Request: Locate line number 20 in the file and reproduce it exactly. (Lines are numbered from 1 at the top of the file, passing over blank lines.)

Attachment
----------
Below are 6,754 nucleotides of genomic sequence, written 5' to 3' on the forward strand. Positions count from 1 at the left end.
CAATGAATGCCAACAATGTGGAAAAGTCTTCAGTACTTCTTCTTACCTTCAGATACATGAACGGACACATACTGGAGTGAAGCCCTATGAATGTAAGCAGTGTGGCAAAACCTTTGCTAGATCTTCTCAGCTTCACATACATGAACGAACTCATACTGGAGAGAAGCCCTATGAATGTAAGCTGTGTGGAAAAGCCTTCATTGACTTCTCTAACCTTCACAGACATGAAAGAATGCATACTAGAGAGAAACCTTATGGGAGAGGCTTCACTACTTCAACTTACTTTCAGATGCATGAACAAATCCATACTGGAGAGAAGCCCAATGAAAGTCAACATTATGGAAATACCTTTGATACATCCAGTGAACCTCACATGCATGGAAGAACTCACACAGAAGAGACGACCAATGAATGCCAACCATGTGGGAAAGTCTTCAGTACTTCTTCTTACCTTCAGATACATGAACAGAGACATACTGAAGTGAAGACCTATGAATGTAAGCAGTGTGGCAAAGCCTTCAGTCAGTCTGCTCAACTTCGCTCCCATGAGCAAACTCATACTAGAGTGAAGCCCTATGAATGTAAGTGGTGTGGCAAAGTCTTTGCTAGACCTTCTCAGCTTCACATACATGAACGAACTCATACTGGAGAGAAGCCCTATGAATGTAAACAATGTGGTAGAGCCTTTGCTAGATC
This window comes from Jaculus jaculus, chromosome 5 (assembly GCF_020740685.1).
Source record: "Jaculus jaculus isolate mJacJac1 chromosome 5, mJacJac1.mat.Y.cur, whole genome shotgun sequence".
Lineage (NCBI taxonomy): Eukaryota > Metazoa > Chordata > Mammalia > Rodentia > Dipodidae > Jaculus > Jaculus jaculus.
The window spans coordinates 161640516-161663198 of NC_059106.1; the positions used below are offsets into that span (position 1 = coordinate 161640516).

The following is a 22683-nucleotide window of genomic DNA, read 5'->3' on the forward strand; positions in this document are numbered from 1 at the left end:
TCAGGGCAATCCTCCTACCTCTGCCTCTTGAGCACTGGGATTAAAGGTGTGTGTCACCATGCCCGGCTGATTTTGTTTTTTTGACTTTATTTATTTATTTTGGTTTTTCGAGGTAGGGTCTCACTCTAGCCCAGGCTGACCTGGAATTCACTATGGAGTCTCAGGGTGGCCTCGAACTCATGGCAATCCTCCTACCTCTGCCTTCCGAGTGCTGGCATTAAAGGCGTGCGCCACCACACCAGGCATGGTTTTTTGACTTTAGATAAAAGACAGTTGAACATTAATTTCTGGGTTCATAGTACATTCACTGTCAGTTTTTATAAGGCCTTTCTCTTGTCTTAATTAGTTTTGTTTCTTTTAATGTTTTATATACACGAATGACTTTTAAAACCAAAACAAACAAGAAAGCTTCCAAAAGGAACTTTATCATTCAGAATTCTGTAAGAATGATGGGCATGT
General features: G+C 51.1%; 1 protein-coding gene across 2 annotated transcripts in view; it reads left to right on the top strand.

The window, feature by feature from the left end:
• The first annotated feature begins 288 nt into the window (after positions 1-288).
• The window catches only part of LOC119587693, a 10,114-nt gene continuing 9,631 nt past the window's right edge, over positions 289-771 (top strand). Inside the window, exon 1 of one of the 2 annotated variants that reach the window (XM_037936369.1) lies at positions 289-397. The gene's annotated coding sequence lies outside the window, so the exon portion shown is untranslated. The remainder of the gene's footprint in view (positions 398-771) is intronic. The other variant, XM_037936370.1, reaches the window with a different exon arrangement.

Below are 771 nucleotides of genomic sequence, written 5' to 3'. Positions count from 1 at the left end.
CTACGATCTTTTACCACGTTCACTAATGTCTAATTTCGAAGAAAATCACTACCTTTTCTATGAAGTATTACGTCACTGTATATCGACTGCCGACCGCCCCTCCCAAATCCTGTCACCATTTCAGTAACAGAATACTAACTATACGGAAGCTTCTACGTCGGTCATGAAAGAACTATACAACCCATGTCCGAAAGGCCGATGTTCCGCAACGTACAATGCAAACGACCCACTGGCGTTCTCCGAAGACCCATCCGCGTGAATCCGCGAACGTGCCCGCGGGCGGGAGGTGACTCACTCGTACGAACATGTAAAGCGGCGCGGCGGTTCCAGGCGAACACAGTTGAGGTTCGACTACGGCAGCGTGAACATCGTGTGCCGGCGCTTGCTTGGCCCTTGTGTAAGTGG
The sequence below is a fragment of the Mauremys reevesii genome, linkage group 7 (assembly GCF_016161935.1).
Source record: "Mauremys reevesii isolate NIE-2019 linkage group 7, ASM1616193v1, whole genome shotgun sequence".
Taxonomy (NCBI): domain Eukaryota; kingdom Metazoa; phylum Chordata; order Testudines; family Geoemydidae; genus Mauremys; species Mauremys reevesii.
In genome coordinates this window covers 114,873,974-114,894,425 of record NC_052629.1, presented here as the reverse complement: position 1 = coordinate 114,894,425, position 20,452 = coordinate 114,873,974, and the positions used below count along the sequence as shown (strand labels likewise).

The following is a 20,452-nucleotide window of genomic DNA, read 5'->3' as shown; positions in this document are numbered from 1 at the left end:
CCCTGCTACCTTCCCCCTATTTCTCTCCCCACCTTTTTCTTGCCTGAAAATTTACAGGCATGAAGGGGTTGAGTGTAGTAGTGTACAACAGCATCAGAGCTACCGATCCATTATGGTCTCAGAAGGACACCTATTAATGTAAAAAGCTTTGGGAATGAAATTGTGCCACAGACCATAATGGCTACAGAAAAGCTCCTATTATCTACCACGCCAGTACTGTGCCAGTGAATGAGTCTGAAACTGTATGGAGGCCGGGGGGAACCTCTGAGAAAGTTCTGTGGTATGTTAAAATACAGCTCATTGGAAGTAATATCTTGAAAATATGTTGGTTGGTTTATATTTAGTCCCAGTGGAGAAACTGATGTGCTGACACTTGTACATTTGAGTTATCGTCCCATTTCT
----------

CCCTGCTACCTTCCCCCTATTTCTCTCCCCACCTTTTTCTTGCCTGAAAATTTACAGGCATGAAGGGGTTGAGTGTAGTAGTGTACAACAGCATCAGAGCTACCGATCCATTATGGTCTCAGAAGGACACCTATTAATGTAAAAAGCTTTGGGAATGAAATTGTGCCACAGACCATAATGGCTACAGAAAAGCTCCTATTATCTACCACGCCAGTACTGTGCCAGTGAATGAGTCTGAAACTGTATGGAGGCCGGGGGGAACCTCTGAGAAAGTTCTGTGGTATGTTAAAATACAGCTCATTGGAAGTAATATCTTGAAAATATGTTGGTTGGTTTATATTTAGTCCCAGTGGAGAAACTGATGTGCTGACACTTGTACATTTGAGTTATCGTCCCATTTCT